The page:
Nov. 6, 2006 at 8:00 AM ET
There's a new reason to be concerned about an encounter with local police, whether you're a victim or a suspect.
In Ohio last month, a police department accidentally published intimate details about every person officers encountered during a single day, including Social Security Numbers, driver's license numbers and more.
A stray click led the Bowling Green, Ohio, Police Department to publish the wrong report to the agency's police blotter Web site on Oct. 21, according to operations Lt. Brad Biller. Instead of posting a sanitized blotter, with all the personal information redacted, the agency published what is known as an "end of day report."
That report includes birth dates, SSNs, race descriptions, license numbers and more on each of the nearly 200 people the cops had contact with that day. It also included extended narratives about each incident, written by the responding police officer.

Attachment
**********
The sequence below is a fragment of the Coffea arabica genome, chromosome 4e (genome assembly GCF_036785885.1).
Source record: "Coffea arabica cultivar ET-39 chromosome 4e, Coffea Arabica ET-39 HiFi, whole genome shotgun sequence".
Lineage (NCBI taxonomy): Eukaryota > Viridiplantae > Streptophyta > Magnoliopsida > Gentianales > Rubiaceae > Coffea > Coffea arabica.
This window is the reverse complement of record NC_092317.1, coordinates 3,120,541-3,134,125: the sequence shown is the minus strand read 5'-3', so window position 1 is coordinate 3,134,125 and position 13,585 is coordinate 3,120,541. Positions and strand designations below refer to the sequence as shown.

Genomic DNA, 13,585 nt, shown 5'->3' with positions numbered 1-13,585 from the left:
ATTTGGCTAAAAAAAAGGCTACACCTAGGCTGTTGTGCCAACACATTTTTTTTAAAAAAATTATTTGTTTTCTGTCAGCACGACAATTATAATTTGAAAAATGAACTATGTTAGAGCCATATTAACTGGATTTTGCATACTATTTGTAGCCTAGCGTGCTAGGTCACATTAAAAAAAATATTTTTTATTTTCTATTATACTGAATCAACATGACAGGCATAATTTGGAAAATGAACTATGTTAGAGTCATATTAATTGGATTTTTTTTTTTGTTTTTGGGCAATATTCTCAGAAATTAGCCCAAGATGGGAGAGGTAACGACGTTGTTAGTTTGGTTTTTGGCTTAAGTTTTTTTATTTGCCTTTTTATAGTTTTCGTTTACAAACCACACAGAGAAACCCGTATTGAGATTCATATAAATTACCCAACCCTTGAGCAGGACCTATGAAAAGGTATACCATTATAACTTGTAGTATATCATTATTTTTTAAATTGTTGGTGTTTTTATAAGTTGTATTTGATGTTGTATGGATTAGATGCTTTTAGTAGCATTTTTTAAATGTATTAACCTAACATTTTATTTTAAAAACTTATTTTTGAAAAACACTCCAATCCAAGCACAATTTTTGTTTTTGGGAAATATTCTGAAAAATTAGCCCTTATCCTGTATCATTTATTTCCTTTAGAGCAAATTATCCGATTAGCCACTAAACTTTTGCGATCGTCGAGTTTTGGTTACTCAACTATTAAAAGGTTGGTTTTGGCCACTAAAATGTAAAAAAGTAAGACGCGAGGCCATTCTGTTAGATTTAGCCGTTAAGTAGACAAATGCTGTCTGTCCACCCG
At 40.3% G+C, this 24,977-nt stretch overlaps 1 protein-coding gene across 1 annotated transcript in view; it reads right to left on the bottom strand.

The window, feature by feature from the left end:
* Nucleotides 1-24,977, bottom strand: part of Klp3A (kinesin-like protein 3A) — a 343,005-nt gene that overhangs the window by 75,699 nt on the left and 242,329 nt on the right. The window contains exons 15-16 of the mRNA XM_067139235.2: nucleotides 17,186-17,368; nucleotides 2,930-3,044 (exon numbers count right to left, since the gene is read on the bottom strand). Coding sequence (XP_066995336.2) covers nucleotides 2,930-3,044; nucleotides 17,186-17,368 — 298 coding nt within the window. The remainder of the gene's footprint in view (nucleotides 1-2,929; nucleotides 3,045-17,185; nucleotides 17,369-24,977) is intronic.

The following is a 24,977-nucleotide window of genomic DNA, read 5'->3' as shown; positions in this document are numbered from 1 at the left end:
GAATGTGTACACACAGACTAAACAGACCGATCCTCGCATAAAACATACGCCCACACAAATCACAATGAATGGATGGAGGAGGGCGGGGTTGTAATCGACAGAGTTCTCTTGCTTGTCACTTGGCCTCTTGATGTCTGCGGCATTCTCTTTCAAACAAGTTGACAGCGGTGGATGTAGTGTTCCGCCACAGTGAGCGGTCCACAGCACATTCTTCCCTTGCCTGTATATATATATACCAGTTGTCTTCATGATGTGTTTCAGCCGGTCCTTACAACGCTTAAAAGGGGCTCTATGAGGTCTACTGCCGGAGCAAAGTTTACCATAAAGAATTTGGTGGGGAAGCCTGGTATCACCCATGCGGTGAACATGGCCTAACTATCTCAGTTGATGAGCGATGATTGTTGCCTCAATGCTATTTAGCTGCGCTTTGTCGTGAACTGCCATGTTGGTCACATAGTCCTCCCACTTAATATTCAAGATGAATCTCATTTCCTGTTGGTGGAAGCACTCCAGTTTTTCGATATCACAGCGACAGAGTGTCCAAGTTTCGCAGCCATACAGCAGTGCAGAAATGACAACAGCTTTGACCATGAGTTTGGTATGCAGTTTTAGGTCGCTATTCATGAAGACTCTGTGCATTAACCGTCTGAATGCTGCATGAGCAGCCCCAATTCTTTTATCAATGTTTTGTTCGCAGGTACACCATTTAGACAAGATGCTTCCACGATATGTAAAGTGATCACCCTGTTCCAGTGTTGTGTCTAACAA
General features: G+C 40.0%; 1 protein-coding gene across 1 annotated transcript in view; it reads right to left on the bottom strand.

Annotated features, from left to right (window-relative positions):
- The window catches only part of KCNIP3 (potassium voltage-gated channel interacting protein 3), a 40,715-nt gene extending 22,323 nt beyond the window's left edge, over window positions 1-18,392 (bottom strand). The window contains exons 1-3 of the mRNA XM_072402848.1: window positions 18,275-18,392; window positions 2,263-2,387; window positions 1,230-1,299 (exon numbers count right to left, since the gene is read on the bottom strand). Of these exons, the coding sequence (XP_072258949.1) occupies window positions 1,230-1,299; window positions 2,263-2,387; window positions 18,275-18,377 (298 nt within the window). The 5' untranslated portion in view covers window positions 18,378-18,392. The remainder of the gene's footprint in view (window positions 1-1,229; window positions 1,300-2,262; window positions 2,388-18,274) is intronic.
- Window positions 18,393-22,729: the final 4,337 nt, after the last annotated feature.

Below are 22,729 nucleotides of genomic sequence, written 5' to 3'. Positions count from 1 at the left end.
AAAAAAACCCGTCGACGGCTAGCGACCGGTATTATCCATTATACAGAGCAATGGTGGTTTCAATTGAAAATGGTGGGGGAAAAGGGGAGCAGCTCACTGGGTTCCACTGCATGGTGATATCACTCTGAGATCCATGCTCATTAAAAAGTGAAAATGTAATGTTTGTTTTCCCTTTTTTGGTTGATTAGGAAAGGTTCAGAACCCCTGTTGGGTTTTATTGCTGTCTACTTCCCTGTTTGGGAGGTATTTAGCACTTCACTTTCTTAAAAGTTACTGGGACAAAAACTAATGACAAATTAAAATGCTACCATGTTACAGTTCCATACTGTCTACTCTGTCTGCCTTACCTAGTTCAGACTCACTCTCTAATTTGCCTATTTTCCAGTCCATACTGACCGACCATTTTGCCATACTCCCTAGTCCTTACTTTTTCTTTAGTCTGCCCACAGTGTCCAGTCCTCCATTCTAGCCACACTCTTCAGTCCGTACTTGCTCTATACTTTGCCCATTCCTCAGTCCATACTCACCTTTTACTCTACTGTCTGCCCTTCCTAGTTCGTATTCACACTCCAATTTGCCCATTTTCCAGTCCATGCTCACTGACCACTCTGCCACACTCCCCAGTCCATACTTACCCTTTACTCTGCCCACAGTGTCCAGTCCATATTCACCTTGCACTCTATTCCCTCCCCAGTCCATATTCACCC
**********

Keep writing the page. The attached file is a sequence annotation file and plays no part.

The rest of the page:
"A dispatcher ran the wrong report and provided the wrong report to the technology people," Biller said. "We uploaded the wrong report."
Web surfer Ann Snowberger, who lives in Three Forks, Mont., alerted MSNBC.com to the error. She found it using Google while she was researching an individual whose name appeared in the report.
That person, whose name MSNBC.com agreed not to publish, had been given a warning on Oct. 21 because she had not properly displayed her front license plate.
"Much to my horror," Snowberger said. "I discovered that the Bowling Green Police department has published 52 pages (of the report) on the Internet."
By the time MSNBC.com searched for the report, it was no longer available on the Bowling Green Web site. The city only stores 7 days worth of reports on its site. But a cached version of the report was stored on Google's servers, and was accessible Friday afternoon. The cached version was removed after MSNBC.com contacted Google.
Inadvertent publication of Social Security Numbers on government Web sites is nothing new. Private information can often be found on county tax records, divorce or bankruptcy proceedings and other public documents published by local agencies.